Editor’s note: This is the fourth in a four-part series about how pockets of enrollment growth are creating challenges for local school districts.
Pockets of student enrollment growth in elementary schools will eventually move through to local high schools.
Unlike the elementary schools, which have often been caught off guard with the unexpected growth, high school districts can see the bubble moving through the younger grades. Planning can start sooner as a result. The Sequoia Union High School District, for example, is prepping for 20 percent growth by 2020. The numbers are nearly enough for another school. But those students aren’t spread out evenly and there isn’t space available to simply create a new school. Instead, the district is in the middle of a year-long planning process in hopes of having the space available once those students start their freshmen year.
"We have about a three-year window with stable enrollment. Then it really starts to take off,” Sequoia Superintendent Jim Lianides said.
Current estimates assume enrollment will grow from about 8,300 to 9,700 students by 2020 with the greatest number of students coming from Belmont, Redwood Shores, San Carlos and Menlo Park, according to a staff report. That growth isn’t equal across the district. Also, not all schools have the capacity to add more facilities, Lianides said. The challenge will be stretching facilities for the growing number of students.
A serious conversation to consider as the district grows is having schools that are not equal in size, said Lianides.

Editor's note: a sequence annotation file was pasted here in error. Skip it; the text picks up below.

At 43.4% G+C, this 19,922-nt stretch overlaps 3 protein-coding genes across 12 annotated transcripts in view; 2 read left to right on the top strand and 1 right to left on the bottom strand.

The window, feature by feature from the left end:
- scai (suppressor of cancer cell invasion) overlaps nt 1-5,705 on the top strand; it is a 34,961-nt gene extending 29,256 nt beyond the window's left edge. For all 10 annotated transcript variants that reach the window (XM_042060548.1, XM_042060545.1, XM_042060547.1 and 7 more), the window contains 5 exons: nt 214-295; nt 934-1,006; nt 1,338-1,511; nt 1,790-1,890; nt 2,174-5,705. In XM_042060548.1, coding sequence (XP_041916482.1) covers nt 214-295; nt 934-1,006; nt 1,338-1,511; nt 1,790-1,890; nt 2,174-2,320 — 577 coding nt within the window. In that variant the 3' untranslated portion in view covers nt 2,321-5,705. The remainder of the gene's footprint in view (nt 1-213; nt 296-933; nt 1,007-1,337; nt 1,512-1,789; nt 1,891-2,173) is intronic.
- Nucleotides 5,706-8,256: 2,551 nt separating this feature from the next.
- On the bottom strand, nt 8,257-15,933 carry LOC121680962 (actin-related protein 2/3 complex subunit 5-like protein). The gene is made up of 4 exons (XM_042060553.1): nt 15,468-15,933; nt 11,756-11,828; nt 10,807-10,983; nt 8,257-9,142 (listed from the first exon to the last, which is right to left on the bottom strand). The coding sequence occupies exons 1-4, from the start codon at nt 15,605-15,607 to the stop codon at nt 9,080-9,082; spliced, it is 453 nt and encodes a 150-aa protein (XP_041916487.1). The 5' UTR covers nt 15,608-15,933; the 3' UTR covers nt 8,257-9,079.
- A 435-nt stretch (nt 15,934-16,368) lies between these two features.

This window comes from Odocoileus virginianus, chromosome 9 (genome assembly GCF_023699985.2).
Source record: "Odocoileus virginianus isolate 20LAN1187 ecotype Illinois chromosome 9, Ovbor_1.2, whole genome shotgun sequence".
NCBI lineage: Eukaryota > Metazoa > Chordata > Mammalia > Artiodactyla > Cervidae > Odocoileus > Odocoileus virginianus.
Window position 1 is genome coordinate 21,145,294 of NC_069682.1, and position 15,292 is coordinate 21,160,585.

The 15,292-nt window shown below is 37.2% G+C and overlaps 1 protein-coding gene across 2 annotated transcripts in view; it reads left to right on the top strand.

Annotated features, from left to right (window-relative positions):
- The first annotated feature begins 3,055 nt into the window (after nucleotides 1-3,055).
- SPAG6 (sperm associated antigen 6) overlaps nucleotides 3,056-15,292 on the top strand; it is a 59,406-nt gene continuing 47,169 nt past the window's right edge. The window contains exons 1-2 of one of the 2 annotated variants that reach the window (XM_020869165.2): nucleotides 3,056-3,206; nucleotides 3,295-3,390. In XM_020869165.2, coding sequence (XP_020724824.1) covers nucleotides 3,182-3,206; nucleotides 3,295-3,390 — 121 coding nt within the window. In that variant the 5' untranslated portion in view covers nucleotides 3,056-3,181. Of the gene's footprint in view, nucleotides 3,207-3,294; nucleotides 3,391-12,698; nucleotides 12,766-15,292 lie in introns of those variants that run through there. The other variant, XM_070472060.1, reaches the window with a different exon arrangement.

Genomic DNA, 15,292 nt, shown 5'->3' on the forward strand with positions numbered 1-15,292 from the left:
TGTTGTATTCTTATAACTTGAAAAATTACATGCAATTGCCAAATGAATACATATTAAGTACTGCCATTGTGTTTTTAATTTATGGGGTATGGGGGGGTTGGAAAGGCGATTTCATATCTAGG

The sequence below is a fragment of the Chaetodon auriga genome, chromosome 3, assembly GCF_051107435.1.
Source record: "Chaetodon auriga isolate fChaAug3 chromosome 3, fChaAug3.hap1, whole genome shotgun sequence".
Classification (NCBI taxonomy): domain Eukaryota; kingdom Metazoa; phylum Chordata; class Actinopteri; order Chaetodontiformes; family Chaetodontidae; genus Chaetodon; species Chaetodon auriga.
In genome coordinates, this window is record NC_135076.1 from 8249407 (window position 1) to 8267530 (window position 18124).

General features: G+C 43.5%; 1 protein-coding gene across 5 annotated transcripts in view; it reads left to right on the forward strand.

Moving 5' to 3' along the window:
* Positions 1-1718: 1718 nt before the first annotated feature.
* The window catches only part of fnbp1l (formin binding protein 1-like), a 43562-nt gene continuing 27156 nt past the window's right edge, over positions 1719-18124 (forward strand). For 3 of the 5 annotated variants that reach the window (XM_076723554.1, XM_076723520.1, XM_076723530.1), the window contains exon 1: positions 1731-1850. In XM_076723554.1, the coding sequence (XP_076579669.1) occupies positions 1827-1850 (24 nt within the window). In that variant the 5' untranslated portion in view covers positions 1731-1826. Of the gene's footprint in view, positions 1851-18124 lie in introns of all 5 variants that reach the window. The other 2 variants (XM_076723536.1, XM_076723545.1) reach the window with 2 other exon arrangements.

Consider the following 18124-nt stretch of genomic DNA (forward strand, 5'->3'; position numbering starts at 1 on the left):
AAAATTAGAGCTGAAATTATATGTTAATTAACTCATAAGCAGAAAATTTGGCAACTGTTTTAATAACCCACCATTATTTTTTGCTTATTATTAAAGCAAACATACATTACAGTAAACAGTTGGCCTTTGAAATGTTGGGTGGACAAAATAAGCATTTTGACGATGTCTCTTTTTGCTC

Finding the right solutions for the district requires a lot of work. First, Sequoia will assess the current facilities to identify options to add classrooms or build up. It’s not just space. The conversations will include what kind of facilities will be needed. In addition, the district will consider the possible growth to each campus with and without changing boundaries.
It’s not just about facilities. Sequoia officials are also tackling relationships with the various elementary school districts that feed into the high schools.
Currently, one middle school could have students going to any of the four comprehensive or charter high schools within the district. Also, the district allows for students to apply to other schools within the district. Districtwide, 700 such requests were made last year and 500 were granted. Historically, about a third of the incoming freshman class aims to make such a transfer.
School assignments can be a difficult thing in the Sequoia district. Middle schools or schools who serve students from kindergarten through eighth grade can be within the high school boundaries of multiple schools. In the Redwood City and Ravenswood City elementary school districts, some schools are in the boundaries of three of the Sequoia schools. One option would be to keep those groups of students together in high school, which could build community and a better working relationship between the high school and feeder school. The conversation isn’t aimed at making changes, it’s a chance to discuss the idea in the larger plan of accommodating growing enrollment.
The proposed timeline calls for completing these tasks by August 2013 with any changes in boundaries for future students to become effective August 2014. Once complete, Lianides said the district will have to look at the possible cost for implementing the plan. There is a small amount of money available from Measure J — a $165 million bond measure passed by voters in 2008. If that money was enough to cover the plan, Lianides said the district will move forward. If not, then finding a way to create the changes will be the next item on his to-do list.
Heather Murtagh can be reached by email: firstname.lastname@example.org or by phone: (650) 344-5200 ext. 105.